Advances in Enterprise Information Systems II Møller & Chaudhry (eds)
© 2012 Taylor & Francis Group, London, ISBN 978-0-415-63131-0
Competitiveness of Czech ICT graduates
Petr Doucek, Ota Novotny, Milos Maryska & Lea Nedomova
University of Economics, Prague, Czech Republic
ABSTRACT: This paper provides an analysis of university ICT graduates skills when entering the
ICT labor market in the Czech Republic. This analysis is focused on universities effectiveness in the
ICT education area and compares study programs with requirements of businesses. The analysis of
the requirements on ICT professionals is presented in the second part of this contribution. Results
show that majority of graduate bachelors do not have sufficient knowledge profile to enter ICT
business without expensive additional training. The same in smaller extent applies to graduates at
master level.
1 INTRODUCTION
The current situation of the existing information technology world is characterized by the increasing
demand for different roles of Information and Communication Technology (ICT) specialists in
different countries and regions. “Basic” ICT skills (e.g. programming, development and testing) are
more required in countries with emerging economies as opposed to stable and developed countries
where the demand is not so extensive. In some regions, for example in Australia, according to
some sources (Doucek et al. 2007) the rate of unemployment in these professions is permanently
increasing. In contradiction are of (Hagan 2004), where after own survey, author presents that
graduates do not have appropriate knowledge for ICT business professions. On the contrary, there
is an increasing demand for “new” ICT skills (e.g. sourcing, business analysis, multimedia working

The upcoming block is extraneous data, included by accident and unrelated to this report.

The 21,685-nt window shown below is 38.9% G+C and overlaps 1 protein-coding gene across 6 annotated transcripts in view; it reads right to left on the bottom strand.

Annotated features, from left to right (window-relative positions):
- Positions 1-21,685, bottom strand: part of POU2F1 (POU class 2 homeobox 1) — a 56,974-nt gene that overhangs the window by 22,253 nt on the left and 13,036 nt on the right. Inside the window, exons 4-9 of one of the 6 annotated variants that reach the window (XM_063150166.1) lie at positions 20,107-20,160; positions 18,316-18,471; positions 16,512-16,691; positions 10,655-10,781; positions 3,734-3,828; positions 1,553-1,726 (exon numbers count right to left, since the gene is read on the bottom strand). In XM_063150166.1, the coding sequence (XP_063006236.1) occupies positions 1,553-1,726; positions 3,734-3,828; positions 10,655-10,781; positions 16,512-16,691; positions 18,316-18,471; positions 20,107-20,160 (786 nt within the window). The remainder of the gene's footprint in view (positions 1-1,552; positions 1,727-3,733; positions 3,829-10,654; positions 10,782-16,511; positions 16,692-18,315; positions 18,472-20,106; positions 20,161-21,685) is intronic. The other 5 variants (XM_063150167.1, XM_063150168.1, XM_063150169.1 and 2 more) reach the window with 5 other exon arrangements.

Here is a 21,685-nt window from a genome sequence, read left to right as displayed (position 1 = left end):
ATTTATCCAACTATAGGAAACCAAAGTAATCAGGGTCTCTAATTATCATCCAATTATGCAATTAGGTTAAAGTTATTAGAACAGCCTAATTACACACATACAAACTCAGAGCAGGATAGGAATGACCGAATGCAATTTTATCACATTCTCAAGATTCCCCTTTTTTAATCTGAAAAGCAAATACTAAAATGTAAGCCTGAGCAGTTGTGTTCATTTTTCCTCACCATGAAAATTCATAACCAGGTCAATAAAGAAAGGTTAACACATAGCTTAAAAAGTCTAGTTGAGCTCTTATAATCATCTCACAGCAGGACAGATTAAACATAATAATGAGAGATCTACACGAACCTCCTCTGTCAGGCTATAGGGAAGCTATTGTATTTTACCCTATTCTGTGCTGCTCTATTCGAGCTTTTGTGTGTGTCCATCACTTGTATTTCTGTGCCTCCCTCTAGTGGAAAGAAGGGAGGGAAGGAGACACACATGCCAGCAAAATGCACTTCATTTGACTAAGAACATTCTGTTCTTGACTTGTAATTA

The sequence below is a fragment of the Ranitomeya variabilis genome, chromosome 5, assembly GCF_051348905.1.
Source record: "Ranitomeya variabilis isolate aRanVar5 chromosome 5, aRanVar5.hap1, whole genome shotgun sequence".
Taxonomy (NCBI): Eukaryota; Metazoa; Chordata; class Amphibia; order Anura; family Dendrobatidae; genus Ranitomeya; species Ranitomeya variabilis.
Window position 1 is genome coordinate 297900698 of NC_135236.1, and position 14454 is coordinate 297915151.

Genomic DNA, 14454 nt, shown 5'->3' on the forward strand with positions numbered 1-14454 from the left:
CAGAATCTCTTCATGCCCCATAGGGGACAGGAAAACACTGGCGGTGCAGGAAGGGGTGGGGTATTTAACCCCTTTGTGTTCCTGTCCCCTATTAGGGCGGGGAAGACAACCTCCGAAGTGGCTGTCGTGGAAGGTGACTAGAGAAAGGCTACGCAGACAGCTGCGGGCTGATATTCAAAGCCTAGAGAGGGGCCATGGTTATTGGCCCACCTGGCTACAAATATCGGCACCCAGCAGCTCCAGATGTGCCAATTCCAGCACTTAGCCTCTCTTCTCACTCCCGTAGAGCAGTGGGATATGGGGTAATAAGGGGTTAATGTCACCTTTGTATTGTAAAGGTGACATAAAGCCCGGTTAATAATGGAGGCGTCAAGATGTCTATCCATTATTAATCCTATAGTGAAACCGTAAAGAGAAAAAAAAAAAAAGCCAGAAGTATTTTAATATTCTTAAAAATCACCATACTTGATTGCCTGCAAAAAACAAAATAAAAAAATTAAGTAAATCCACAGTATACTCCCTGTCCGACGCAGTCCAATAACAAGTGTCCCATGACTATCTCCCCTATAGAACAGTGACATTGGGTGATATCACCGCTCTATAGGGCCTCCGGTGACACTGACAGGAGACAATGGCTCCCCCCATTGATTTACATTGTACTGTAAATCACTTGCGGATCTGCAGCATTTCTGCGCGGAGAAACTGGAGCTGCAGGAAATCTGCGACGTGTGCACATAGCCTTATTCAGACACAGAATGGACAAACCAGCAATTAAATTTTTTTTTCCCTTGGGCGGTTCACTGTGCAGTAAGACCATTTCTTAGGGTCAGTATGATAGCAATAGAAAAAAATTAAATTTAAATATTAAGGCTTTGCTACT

out, presenting information on social network) (Helfert & Doucek 2007). We cannot predict the
demand for ICT specialists mechanically, because each country or region has their own specific
features and character.
ICT industry seems to be an important contributor to growth of European economy. Almost 16
million people are employed in the ICT sector in OECD countries, and they represent close to 6%
of total OECD business employment. (OECD 2010) Its contribution to the growth represents 4.8%
of GDP (€592.6 billion in 2007) and ICT also drives 20% of overall productivity growth (European
Commission, 2010). From general point of view, the ICT industry includes ICT services and ICT
manufacturing. ICT manufacturing contributes by approximately 1% to GDP (€130.6 billion in
2007) and ICT service sector is responsible for a little less than 4% of GDP (€462 billion in
2007). These contributions seem to be quite effective, but in comparison to other big players in
world economy it is not enough. For the USA the contribution of ICT manufacturing is 1.33%
of GDP and ICT services represent 5% of GDP. For Japan the value of this indicator is 2.9%
for ICT manufacturing and 3.95% for ICT services (European Commission, 2010). Other Asian
countries as Korea or China etc. show growing specialization in ICT manufacturing. On contrary to
these numbers are number in European countries presented in Figure 1 where we see fundamental
differences among European countries and also European countries and other big players.
Figure 1 shows that the largest contribution of ICT sector to GDP in EU is in Finland 8%,
where is also large ICT manufacturing industry. The largest ICT service industry is in the United
Kingdom 4.7% of UK’s GDP. From the Figure 1 is visible that there are only few countries,
where the share of ICT services on GDP is more than 4% (compare with OECD average and big
players). Behind the UK are with 4.2% Finland and Netherlands, followed by Hungary 4.1% and
Czech Republic 4.0%. For other countries is the share lower than four per cents. Detailed analysis
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